Enguerrand VII, Lord of Coucy

Enguerrand VII, Lord Of Coucy

Enguerrand VII, Lord of Coucy

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Enguerrand VII de Coucy, KG <!--is this an anachronism? Did medieval knights use postnominals??-->(1340 &ndash; 18 February 1397, in captivity at Bursa), also known as Ingelram de Coucy, was a 14th century French nobleman, the last Sieur de Coucy, and the son-in-law of King Edward III of England and Philippa of Hainault. Following his marriage to Edward's daughter Isabella of England (1332–1382), Coucy also held the English title of 1st Earl of Bedford, among other English estates granted to the couple by Edward III. Because his life is well-chronicled, and he occupies a pivotal role in late medieval history, notably in the conflict between England and France, historian Barbara Tuchman makes him the main character in The Calamitous 14th Century.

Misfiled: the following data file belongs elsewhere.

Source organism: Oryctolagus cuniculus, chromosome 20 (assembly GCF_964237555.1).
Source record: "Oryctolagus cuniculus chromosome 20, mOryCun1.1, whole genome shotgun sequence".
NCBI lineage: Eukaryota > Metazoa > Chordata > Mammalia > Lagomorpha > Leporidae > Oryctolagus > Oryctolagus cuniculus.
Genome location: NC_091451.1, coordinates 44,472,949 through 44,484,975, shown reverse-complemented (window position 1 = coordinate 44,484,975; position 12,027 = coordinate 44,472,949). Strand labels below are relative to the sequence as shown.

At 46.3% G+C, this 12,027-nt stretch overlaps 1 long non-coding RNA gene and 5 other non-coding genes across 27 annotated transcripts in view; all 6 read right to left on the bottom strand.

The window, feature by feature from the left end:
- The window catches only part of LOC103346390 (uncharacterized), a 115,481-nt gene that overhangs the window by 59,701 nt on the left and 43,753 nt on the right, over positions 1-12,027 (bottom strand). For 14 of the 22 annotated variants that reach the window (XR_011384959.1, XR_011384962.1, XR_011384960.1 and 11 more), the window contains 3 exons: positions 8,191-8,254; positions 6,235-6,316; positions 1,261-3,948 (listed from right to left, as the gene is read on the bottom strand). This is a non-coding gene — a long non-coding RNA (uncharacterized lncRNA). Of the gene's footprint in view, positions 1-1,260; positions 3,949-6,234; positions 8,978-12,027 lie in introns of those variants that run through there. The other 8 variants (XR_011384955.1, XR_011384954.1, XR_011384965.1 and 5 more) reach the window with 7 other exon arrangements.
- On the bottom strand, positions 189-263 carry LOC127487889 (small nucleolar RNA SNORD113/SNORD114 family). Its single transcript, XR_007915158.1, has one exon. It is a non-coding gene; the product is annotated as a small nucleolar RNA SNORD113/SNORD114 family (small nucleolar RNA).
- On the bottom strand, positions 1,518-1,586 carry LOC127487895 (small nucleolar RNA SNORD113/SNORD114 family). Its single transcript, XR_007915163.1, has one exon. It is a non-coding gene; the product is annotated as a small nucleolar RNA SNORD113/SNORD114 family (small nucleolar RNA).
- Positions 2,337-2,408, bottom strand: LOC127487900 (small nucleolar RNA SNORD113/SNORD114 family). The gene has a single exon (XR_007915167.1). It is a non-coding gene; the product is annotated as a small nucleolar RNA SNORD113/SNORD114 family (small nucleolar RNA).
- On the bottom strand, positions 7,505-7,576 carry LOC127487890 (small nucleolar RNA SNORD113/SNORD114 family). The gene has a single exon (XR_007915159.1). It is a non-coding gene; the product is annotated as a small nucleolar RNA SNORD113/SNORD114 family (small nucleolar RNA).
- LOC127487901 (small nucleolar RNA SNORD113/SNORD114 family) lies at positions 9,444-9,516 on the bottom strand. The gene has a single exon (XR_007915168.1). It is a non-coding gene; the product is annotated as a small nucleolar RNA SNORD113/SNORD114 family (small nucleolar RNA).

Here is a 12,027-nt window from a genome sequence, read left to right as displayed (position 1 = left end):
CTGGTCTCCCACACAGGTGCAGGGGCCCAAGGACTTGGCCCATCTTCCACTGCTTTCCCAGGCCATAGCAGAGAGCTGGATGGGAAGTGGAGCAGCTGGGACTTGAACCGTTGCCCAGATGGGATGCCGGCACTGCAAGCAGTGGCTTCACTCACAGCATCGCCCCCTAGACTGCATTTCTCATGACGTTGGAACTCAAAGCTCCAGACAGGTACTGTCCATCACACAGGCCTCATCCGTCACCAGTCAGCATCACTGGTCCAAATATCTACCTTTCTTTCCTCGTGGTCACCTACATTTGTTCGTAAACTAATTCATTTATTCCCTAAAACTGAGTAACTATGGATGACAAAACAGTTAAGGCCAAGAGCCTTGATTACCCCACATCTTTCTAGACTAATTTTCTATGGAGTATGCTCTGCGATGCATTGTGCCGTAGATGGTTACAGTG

Early years

Coucy became the Sieur de Coucy at the death of his father, Enguerrand VI during the sequence of battles ending with the Battle of Crécy in 1346. He also gained the titles of 4th Lord Gynes: Sire d' Oisy, in the district of Marle and the Sire de La Fère. His mother, Katharina von Habsburg of Austria, died in 1348 or 1349 during a wave of the Black Death. Coucy first became involved in the war against England at the age of fifteen, serving among the barons of Picardy in the battalion of Moreau de Fiennes, a future Marshal of France. In 1358, at the age of eighteen, Coucy acted as a leader during the suppression of the peasant revolt known as the...
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